Women who drink more than one cup of coffee every day have a 40% lower risk of developing knee osteoarthritis than women who drink no or little coffee, according to a study in Korea. The intake of other beverages such as green tea, milk, and carbonated drinks showed no significant correlation with knee osteoarthritis.
According to the Korea Food Communication Forum (KOFRUM) on the 7th, Kim Jae-kyun’s team at Korea University Ansan Hospital tracked the relationship between coffee, green tea, milk, and carbonated drinks and knee osteoarthritis in 5,503 men and women under the age of 50 when they participated in the 2010-2011 national health and nutrition survey.
The results of this study were introduced in the recent issue of “Medicine,” an authoritative journal in the medical field, in the 5th National Health and Nutrition Survey (KNHANES V-1, 2).
As a result of radiography, the prevalence of knee osteoarthritis among all study participants was 41.3%, and the prevalence of women (48.2%) was higher than that of men (31.8%).
The prevalence of knee osteoarthritis in women who drink more than one cup of coffee a day was 42.1%, lower than that of women who drink no or little coffee (48.9%). Considering various factors affecting the occurrence of knee osteoarthritis, it was found that women who drink more than one cup of coffee a day have a 0.6 times higher risk of developing knee osteoarthritis than women who drink coffee at all or little.
In men, such coffee has not been proven to prevent knee osteoarthritis. The relationship between coffee and knee osteoarthritis was not confirmed in men and women who drank green tea, milk, and carbonated drinks.
Coffee is one of the most popular drinks in the world. It serves as a major source of various antioxidant components.
Osteoarthritis is a degenerative disease that causes joint cartilage loss, and artificial joint replacement is the only fundamental treatment for patients with severe conditions. It is difficult to find a study that analyzes the relationship between general beverage consumption and knee osteoarthritis in Korea as well as around the world.
Professor Kim’s team pointed out in the paper, “Oxidative stress such as active oxygen plays an important role in the development of osteoarthritis,” adding, “Coffee contains polyphenols such as caffeine and chlorogenic acid, which have antioxidant and anti-inflammatory effects.”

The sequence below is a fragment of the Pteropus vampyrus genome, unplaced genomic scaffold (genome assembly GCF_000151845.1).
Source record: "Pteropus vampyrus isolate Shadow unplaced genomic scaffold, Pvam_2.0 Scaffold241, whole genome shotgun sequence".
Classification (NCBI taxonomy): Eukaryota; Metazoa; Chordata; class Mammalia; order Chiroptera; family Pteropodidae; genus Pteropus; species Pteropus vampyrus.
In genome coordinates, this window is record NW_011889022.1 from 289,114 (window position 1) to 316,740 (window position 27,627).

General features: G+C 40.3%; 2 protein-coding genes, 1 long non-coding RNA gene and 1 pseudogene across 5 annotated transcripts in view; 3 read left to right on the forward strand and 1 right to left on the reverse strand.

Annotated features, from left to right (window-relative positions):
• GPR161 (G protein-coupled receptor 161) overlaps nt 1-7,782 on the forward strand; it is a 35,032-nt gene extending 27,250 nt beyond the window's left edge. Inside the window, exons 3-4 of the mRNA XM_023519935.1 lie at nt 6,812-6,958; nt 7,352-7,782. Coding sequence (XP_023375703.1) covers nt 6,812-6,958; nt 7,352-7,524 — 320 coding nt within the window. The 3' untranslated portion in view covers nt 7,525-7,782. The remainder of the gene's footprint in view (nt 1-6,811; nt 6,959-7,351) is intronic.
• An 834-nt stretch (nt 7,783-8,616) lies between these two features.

Studies have also shown that injection of chlorogenic acid into the joint reduced cartilage decomposition. The reason why coffee intake helped prevent osteoarthritis in women was interpreted by Professor Kim’s team as a result of coffee having a positive effect on estrogen (female hormone) levels.
A decrease in blood estrogen levels in postmenopausal women can lead to bone loss in women. Low bone density is a risk factor for osteoarthritis.
Professor Kim’s team explained in the paper, “It is difficult to find a study that analyzes the relationship between general beverage consumption such as coffee, green tea, and milk and osteoarthritis in Korea as well as around the world.”
Bellflower of high value as a medicinal product
Balloon is a plant that is very familiar with the lives of our people and has been used for ancestral rites since ancient times, and is used not only for bellflower root, but also for various purposes such as bellflower juice and bellflower tea. Due to inulin, it is effective in treating bronchial inflammation such as change of seasons and fine dust, and is rich in iron, so it is good for anemia symptoms.
Long-lived balloon flower over 10 years old is better than wild ginseng! There is a myth that bellflower roots are so effective that they are widely used as medicinal herbs such as folk remedies and herbal medicines, and have high value as medicinal foods. Still, wild ginseng never exchanges bellflower roots with wild ginseng.
Balloons are listed in the Korea Pharmaceutical Affairs (KP), a pharmaceutical process by the Ministry of Food and Drug Safety in Korea.
The current Korean name balloon flower is based on the Joseon Botanical Hyangmyeong Collection (Joseon Museum Research Association, Jeong Tae-hyun et al. 3, 1937) written in Japanese colonial era.
There are theories that the name originated from the legend that a girl named Doraji in Sangol Village became a balloon flower after becoming a grandmother while waiting for her relative brother who left for China to study, and that the word Dolji, or young plant with roots, was transformed. Etymologically, the expression of the biceps was changed to Doracha -> Dorat -> Balloon.
Balloon flower, Gilgyeong
Dicotyledonous plywood flowers and perennial plants of the genus Bellflower
The scientific name Platycodon grandiflorus (Jacq.) A.DC.
The genus name Platycodon is a compound word of the Greek word platys (wide) + codon (species), and is given because the bell-shaped flowers of the bellflower are widely spread like other lantern flowers and plants. The species name grandiflorus means ‘large flower’.
In the 42nd year of King Yeongjo’s reign (1766), Yu Jung-rim added the forest economy of Hong Man-seon to the farmhouse, Jeungbo Forest Economy, introduces how to apply seasoning to balloon flower and bake it, and Sijeonseo, an unknown cookbook compiled at the end of the Joseon Dynasty, also explains how to cook herbs using balloon paper.